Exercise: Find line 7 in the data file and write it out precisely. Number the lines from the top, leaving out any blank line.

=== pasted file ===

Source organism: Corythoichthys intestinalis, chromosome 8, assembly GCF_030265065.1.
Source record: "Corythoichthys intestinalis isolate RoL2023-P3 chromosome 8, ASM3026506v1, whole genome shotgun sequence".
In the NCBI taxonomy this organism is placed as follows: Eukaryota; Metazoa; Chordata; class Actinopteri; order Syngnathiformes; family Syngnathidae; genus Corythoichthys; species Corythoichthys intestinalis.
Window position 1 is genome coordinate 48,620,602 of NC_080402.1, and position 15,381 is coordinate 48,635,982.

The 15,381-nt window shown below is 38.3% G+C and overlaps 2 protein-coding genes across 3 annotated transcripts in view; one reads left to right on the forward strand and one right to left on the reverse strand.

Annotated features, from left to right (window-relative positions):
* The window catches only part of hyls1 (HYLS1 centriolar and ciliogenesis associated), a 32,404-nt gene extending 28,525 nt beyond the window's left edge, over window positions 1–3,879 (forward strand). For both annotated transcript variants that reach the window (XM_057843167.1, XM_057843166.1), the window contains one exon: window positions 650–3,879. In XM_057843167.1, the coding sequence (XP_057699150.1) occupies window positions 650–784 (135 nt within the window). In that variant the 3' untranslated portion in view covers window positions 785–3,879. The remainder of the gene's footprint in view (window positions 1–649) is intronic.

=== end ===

* The window catches only part of hyls1 (HYLS1 centriolar and ciliogenesis associated), a 32,404-nt gene extending 28,525 nt beyond the window's left edge, over window positions 1–3,879 (forward strand). For both annotated transcript variants that reach the window (XM_057843167.1, XM_057843166.1), the window contains one exon: window positions 650–3,879. In XM_057843167.1, the coding sequence (XP_057699150.1) occupies window positions 650–784 (135 nt within the window). In that variant the 3' untranslated portion in view covers window positions 785–3,879. The remainder of the gene's footprint in view (window positions 1–649) is intronic.